What does a ruptured biceps tendon portend for him and for the Tigers beyond 2018? Cabrera turns 36 next April. He has been hurt or has been playing with pain for much of the past five years. He is under contract through at least 2023, with some $180 million yet on the books.
This is one more trip to the disabled list, one more season wrecked by injury, this time for the remainder of a superstar’s year.
Last year, it was his back. The thought here was Cabrera would be fine in 2018 when doctors expected his herniated disks to behave and his old hitting prowess would return.
In fact, his back has been fine. But then a strained biceps, followed by a hamstring, followed by a shredded biceps, combined to cost him virtually all of May ahead of Tuesday’s rupture that has finished him for 2018.
Fans naturally doubt Cabrera’s prospects when he has been dealing in past seasons with groin, ankle, and back problems. Now it’s his left arm.
Cabrera’s big-league average season, after 15 years on the big stage, are: .316 batting average, 33 home runs, 117 RBIs, .946 OPS.
Last season’s numbers: .249, 16, 60, and .728.
This year’s stats: .299, 3, 22, and .843.
Some believe Cabrera is finished as a productive full-time player. They might be right.
But that wasn’t the word Wednesday from Kohen, a doctor with expertise, who expects a recovery as clean as the Tigers anticipate.
Kohen mentioned how rare in baseball is a biceps rupture, which more often happens to football players.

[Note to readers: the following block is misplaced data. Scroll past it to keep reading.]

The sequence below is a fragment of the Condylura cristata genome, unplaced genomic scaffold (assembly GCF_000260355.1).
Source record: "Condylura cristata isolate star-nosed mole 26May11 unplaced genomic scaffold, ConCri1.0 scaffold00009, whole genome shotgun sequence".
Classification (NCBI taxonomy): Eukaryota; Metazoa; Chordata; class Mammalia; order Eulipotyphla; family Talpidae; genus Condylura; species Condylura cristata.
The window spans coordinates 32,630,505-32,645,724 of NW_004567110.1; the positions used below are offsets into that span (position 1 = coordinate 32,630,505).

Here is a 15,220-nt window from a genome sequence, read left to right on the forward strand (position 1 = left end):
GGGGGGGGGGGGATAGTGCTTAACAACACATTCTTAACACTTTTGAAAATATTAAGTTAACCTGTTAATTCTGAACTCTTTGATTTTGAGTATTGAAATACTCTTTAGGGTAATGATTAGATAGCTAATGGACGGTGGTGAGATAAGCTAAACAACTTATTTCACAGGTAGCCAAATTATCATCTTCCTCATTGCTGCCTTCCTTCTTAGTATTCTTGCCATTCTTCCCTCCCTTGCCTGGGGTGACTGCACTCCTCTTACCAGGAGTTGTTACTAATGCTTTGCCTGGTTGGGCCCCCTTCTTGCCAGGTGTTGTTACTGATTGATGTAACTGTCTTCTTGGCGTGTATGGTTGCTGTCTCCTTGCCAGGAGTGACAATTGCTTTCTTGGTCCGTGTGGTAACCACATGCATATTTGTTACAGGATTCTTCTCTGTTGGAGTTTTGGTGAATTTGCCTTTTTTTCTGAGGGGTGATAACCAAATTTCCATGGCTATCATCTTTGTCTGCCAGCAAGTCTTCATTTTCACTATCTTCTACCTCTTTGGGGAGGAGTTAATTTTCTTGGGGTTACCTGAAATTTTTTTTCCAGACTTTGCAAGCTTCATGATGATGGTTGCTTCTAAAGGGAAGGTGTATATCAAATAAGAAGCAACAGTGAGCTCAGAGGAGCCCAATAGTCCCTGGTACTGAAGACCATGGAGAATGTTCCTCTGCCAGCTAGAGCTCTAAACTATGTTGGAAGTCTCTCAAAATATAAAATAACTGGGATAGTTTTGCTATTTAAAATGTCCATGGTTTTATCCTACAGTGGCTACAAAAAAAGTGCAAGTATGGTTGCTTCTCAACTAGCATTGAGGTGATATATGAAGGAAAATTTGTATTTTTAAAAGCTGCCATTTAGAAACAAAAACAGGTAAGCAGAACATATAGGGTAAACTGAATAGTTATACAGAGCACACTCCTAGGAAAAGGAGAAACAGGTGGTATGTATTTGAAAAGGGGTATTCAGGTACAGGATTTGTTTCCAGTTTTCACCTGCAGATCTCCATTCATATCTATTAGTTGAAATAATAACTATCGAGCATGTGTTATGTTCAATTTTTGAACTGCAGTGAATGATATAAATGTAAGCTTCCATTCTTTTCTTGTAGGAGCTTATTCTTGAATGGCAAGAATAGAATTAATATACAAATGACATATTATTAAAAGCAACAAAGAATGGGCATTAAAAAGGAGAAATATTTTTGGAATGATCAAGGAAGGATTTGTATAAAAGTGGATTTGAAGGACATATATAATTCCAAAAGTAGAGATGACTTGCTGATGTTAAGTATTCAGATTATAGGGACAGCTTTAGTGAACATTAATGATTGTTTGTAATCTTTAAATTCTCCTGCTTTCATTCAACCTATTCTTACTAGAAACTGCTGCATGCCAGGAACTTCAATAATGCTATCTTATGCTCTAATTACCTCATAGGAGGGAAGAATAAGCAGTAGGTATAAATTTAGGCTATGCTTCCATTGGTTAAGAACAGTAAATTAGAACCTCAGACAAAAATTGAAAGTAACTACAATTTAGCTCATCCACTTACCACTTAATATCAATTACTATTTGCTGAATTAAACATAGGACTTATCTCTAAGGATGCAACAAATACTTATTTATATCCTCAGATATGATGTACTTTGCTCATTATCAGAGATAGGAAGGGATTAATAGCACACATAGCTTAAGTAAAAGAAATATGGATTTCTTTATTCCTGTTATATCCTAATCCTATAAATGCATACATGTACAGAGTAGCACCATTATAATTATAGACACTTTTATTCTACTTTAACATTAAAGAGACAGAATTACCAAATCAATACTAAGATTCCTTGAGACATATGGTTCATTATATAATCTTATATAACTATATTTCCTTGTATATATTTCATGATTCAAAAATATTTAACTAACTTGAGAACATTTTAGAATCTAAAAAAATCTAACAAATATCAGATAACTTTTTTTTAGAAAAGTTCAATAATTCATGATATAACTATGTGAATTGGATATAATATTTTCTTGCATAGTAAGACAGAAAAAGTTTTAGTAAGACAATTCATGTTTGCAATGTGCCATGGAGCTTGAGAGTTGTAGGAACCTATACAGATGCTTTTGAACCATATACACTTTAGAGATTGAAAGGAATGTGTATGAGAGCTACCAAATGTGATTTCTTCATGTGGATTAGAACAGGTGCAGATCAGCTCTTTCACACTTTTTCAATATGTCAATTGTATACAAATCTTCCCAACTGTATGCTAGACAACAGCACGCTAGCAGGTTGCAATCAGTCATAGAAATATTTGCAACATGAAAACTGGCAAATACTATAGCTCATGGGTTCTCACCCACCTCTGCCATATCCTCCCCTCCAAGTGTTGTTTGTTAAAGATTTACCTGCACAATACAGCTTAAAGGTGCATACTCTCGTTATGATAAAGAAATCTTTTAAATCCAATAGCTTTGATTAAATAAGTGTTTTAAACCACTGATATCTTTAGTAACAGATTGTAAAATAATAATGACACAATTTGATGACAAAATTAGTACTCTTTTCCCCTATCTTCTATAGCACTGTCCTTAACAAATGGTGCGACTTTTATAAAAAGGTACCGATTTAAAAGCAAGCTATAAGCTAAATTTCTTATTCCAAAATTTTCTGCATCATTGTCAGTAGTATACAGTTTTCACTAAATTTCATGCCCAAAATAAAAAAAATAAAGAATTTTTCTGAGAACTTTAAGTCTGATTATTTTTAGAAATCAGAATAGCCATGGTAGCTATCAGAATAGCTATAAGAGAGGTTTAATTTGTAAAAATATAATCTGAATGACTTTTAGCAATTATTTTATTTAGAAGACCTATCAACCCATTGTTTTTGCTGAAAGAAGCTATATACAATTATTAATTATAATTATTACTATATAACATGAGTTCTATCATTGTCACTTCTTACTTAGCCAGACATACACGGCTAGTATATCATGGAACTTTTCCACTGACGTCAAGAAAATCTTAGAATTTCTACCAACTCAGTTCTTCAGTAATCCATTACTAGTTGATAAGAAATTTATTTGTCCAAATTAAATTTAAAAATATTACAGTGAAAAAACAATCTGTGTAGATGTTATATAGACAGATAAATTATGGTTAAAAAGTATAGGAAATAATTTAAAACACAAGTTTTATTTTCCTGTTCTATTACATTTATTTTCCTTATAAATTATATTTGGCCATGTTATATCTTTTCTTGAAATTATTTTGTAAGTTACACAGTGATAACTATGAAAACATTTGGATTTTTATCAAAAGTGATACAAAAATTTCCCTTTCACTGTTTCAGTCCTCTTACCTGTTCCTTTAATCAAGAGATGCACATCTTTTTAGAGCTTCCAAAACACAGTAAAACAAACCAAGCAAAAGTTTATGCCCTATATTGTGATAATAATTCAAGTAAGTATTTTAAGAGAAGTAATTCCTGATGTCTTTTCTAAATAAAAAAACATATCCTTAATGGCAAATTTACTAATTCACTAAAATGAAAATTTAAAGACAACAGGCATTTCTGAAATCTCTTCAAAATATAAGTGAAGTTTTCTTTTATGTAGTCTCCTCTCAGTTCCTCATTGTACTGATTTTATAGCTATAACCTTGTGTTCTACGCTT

But it happens, as the Tigers know. Dean Palmer, the old slugging third baseman, had the same injury when he was with the Rangers before moving to Detroit. Palmer played eight more big-league seasons. He had medical issues, but none tied to his biceps.
It’s perhaps a different story with Cabrera because of his past series of aches and breakdowns, and because the Tigers are contractually bound to pay him the remainder of his $180 million.
Those paychecks must be cut, no matter how Cabrera’s health and future play out, which was late Tigers owner Mike Ilitch’s gamble and responsibility when Ilitch, solely, and with no heavy resistance from then-GM Dave Dombrowski, decided to make Cabrera and his bat a permanent fixture in Detroit.
Cabrera’s paydays, $30 million per season, rising to $32 million in 2022 and 2023, can potentially be offset, to a degree, by insurance that tends to be purchased on expensive players.
The Tigers aren’t offering any details here, but the typical payoff on a player disabled for all (or nearly all) of a season is 50 percent of salary. Insurance premiums run about 7 percent, as an industry standard, which tells you that money wasn’t much of an issue as far as Ilitch was concerned when the extension was offered. It was going to be one of American sports history’s richest deals and an owner wanted it to be just such a landmark.
Will it affect coming years and the team’s plans, if he can’t play at full throttle, or if he in fact must call it a career?
Of course. But, again, contrary voices were few when the Tigers and Cabrera had their happy press conference announcing the mega-pact. That an immediate risk and some potential regrets might someday clash was all part of the Ilitch-conceived investment in a Hall of Fame player.
So, it’s best to let the bookkeepers and Ilitch Holdings worry about payroll and financing Cabrera.
It’s more worthwhile to contemplate first base. What the Tigers can do about it today, and in future months and years, as this latest chapter in the Cabrera biography is written, perhaps ruefully.